How My Friend Made $50,000 in a Single Week
A few months ago, I was having dinner with Mark (that’s not his real name), a friend who had recently started an online marketing business in San Francisco. When I asked him how he was funding his new venture, he said “Vik, you’re not going to believe this story…”
Rewind to November of 2009. A few months before, Mark had left his lucrative job on Wall Street to set out on his own. At the same time, a large online marketing company called QuinStreet filed to go public on the NASDAQ. All of a sudden, Mark was bombarded with calls. All of his Wall Street buddies wanted the inside scoop on the industry. What exactly was online marketing? How did this company make money, and was there potential for growth?
Most of Wall Street knew nothing about the online marketing business, and they were hungry for any information they could find. After all, millions of dollars were on the line.
At first, Mark decided to be as helpful as possible. He took the calls and answered the questions as well as he could based what he knew. But a few calls in, he had an epiphany:
Why am I not getting paid for this?
Back in his Wall Street days, Mark had used a resource called GLG which connected Wall Street analysts to industry experts around the world. The analysts would pay the experts a generous hourly wage for their time and insights. So Mark called his contact at GLG, and requested to be put on the expert list for any online marketing inquiries. Before he knew it, Mark was charging $400 per hour for his time.
But it didn’t stop there.
As it turned out, several of the callers wanted more information. Mark’s general thoughts were helpful, but did he have any data or “competitive analysis” that they could use to better analyze the investment opportunity?
So Mark decided to write a detailed industry report on online marketing. Using completely public data, he put together a formal analysis, filled with charts, graphs, and numerous insights on the online marketing industry. It took him less than a week to complete. The price? $5,000 per copy.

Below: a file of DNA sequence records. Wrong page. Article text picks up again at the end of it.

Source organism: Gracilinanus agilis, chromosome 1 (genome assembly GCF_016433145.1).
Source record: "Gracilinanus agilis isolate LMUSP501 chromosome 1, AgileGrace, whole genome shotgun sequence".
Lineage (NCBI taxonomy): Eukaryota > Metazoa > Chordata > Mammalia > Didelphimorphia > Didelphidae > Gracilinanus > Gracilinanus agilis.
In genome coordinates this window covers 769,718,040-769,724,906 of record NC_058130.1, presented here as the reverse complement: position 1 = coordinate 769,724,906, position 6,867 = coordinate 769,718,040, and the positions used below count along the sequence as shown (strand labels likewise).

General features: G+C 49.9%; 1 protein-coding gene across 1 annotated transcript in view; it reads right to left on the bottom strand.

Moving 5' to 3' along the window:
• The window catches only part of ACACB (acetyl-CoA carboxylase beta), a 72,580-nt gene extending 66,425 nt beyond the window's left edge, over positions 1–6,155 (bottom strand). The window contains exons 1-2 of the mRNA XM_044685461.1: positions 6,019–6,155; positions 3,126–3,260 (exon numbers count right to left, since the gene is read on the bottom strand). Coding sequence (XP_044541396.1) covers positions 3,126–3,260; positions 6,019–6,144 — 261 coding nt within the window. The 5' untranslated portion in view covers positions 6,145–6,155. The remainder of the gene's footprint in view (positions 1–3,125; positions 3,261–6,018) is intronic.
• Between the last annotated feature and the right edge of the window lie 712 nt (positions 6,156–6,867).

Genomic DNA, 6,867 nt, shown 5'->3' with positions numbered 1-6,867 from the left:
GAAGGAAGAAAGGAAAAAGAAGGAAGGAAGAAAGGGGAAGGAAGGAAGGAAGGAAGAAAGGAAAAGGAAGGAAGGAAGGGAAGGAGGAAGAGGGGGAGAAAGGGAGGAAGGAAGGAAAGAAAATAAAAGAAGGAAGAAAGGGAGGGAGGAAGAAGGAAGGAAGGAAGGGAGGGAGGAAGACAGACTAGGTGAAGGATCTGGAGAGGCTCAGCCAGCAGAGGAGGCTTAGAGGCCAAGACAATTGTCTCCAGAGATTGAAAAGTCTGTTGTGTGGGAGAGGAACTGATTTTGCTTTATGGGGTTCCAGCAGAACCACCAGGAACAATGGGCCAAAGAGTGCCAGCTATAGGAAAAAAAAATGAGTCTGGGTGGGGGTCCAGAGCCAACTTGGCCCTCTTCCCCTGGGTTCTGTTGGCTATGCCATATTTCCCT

To date, he’s sold eight copies. You can do the math.
Here’s the kicker: My friend was by no means an expert on online marketing. He had spent his entire career on Wall Street. Sure, he was a smart guy with a strong statistical background and the ability to learn, but that certainly didn’t make him an expert. But the fact that he could convince others of his credibility allowed him to charge huge amounts of money.
So what can we learn from this? Here are a few thoughts:
Perception is Reality: Sad as it might be, it’s important to give off the perception of success and expertise. This perception is what allows people to charge absurd amounts of money for their time and insights. You may be a real expert, but it means nothing if no one knows it. Therefore, it’s always crucial to develop, maintain, and grow your personal brand and make sure that the buyers understand your value.
Your Time is Valuable: Your time really is your most important asset. If people are using it to make money, you should figure out a way to get paid. It’s ok to give away a bit of your time to generate some upfront interest, but never let people take it for granted. Understand that they are getting value and that you need to be compensated accordingly.
Presentation Matters…A Lot: I’ve known Mark for awhile now, and I’ve always found him particularly impressive. He’s a terrific salesperson and is extremely entrepreneurial. He always brings a unique energy to any situation. These personality traits added a huge amount to his earning ability. Also, his industry report was very polished and professional. It was written in a way that Wall Street analysts appreciated and understood. Mark maximized sales by presenting his value in a package that made sense to the buyer.
Leverage Price Signaling: When I was studying marketing in college, we learnt about a concept called price signaling. The basic idea is psychological: if you charge more for a product, people will think that it has more value. If Mark had only charged $100 per report, the analysts would have probably thought that the information wasn’t that crucial. But at a $5,000 price point, Wall Street analysts saw this as a “must-have” product. $5,000 per report isn’t much money for Wall Street, but it’s enough to garner their respect and interest. Of course, you also make more money at a higher price point =).